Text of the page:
Pink Events is funding much needed research
Pink Events are pleased to announce that we have agreed to fund some of the costs of the equipment and consumables for this research project at St James’s Hospital which will last two years at a total cost of £20k, after which time, the scientific findings will be published and delivered to high profile international and national scientific conferences.
Ritika Rampal (Research Fellow) – Career biography
My name is Ritika Rampal and I am the newly appointed breast surgery research fellow at the department of Breast surgery Department, St. James’s University Hospital. I will start my post in October 2021 for a period of two years.
Coming from Yorkshire, I have stayed local all my life from going to medical school at Hull York Medical School, doing a BSc degree in Clinical Anatomy at University of Leeds also doing my foundation training as a junior doctor in Leeds/Harrogate. I am currently a core surgical trainee in the Yorkshire and Humber deanery.
I am very interested in breast surgery with the aspirations of becoming an oncoplastic breast surgeon in the future. I am also a keen academic and I truly believe health research improves patient outcomes greatly and is vital to the development of any health service.
I will be working on a lab based research project (supervised by Dr Tom Hughes and Mr Baek Kim) where we are going to be researching one of the molecules (called Mucin 17) involved in triple negative breast cancer and how it can be manipulated to improve the effectiveness of chemotherapy. Our previous research shows that the level of this molecule predicts patient’s long term survival and also facilitates cancer spread to sites beyond the breast (i.e. into armpit glands and at other distant sites).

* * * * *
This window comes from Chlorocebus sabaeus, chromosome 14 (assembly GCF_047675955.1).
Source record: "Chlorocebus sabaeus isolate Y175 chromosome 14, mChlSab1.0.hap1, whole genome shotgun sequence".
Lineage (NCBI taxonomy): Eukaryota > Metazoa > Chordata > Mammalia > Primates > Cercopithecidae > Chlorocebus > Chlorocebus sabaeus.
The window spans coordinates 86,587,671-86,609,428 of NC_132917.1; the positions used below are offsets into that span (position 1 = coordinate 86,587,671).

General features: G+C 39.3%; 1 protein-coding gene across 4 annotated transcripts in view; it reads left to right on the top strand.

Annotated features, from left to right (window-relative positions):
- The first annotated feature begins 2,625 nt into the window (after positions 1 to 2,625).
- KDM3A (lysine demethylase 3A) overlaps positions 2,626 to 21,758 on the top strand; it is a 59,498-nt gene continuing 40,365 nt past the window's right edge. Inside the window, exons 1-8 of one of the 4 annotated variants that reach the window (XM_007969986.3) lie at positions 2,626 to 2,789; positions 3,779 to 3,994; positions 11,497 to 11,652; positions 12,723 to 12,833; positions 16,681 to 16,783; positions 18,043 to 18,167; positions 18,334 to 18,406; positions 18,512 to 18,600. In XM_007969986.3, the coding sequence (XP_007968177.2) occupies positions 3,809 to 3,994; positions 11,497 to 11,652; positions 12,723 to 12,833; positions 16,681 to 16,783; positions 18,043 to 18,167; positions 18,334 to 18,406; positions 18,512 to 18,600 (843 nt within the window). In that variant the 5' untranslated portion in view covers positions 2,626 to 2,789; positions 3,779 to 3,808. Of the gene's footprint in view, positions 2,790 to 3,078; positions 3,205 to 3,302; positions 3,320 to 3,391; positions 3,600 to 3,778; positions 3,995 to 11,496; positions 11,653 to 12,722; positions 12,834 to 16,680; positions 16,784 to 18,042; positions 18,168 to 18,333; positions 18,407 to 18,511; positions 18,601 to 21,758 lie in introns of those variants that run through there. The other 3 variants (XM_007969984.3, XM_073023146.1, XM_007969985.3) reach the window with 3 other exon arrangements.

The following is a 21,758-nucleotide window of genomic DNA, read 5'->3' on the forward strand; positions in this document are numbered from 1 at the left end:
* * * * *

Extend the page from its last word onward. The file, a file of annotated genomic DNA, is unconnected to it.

We will therefore examine Mucin 17 expression in cancer cells in the armpit glands and distant sites to gain better understanding of how it facilitates cancer spread and whether different tissue environment surrounding cancer cells can influence their growth. We will use breast cancer cell models in the lab to test our hypothesis that adding drugs that block the action of Mucin 17 will result in improved effectiveness of chemotherapy. This has high transferable relevance for breast cancer patients as improved effectiveness of chemotherapy will result in improved survival with potential ability to offer lower chemotherapy drug dosages which will also result in reduced side effects of chemotherapy for patients.
I am grateful to the Pink Events charity for funding the lab based breast cancer research project and am very excited to start this. The thesis from this translational breast cancer research project will lead toward an award of an MD degree from University of Leeds, which will greatly enhance my career aspiration of becoming an academic consultant oncoplastic breast surgeon.
Thank you for your support and look forward to seeing you soon in order to provide updates on the research project.
Breast Surgery research Fellow
Department of Breast Surgery
St. James’s University Hospital